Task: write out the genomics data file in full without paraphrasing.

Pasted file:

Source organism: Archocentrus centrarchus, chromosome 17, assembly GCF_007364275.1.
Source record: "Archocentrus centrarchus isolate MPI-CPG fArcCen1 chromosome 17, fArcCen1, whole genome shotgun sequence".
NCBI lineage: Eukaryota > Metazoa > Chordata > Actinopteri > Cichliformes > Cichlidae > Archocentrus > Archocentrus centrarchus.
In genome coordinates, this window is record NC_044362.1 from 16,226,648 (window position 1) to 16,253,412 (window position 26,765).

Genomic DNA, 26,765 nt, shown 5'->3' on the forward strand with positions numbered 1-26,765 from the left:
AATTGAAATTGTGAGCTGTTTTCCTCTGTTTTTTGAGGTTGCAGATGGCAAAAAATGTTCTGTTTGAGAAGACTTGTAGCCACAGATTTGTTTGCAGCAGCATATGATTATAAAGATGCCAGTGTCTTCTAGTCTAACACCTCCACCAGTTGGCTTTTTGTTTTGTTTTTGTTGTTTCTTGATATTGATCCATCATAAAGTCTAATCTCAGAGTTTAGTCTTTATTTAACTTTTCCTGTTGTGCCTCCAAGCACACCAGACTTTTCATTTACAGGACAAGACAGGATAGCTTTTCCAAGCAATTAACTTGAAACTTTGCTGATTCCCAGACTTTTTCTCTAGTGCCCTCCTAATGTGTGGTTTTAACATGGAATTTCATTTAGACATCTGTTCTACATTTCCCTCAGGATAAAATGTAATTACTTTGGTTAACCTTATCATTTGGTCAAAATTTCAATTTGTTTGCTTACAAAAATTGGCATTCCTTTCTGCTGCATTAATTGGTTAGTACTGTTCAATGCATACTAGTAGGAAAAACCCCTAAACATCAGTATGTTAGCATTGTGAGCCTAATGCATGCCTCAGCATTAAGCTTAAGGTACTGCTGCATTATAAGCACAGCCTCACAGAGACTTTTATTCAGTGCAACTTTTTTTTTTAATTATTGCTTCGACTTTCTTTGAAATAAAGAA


Source organism: Archocentrus centrarchus, chromosome 17, assembly GCF_007364275.1.
Source record: "Archocentrus centrarchus isolate MPI-CPG fArcCen1 chromosome 17, fArcCen1, whole genome shotgun sequence".
NCBI lineage: Eukaryota > Metazoa > Chordata > Actinopteri > Cichliformes > Cichlidae > Archocentrus > Archocentrus centrarchus.
In genome coordinates, this window is record NC_044362.1 from 16,226,648 (window position 1) to 16,253,412 (window position 26,765).

Genomic DNA, 26,765 nt, shown 5'->3' on the forward strand with positions numbered 1-26,765 from the left:
AATTGAAATTGTGAGCTGTTTTCCTCTGTTTTTTGAGGTTGCAGATGGCAAAAAATGTTCTGTTTGAGAAGACTTGTAGCCACAGATTTGTTTGCAGCAGCATATGATTATAAAGATGCCAGTGTCTTCTAGTCTAACACCTCCACCAGTTGGCTTTTTGTTTTGTTTTTGTTGTTTCTTGATATTGATCCATCATAAAGTCTAATCTCAGAGTTTAGTCTTTATTTAACTTTTCCTGTTGTGCCTCCAAGCACACCAGACTTTTCATTTACAGGACAAGACAGGATAGCTTTTCCAAGCAATTAACTTGAAACTTTGCTGATTCCCAGACTTTTTCTCTAGTGCCCTCCTAATGTGTGGTTTTAACATGGAATTTCATTTAGACATCTGTTCTACATTTCCCTCAGGATAAAATGTAATTACTTTGGTTAACCTTATCATTTGGTCAAAATTTCAATTTGTTTGCTTACAAAAATTGGCATTCCTTTCTGCTGCATTAATTGGTTAGTACTGTTCAATGCATACTAGTAGGAAAAACCCCTAAACATCAGTATGTTAGCATTGTGAGCCTAATGCATGCCTCAGCATTAAGCTTAAGGTACTGCTGCATTATAAGCACAGCCTCACAGAGACTTTTATTCAGTGCAACTTTTTTTTTTAATTATTGCTTCGACTTTCTTTGAAATAAAGAA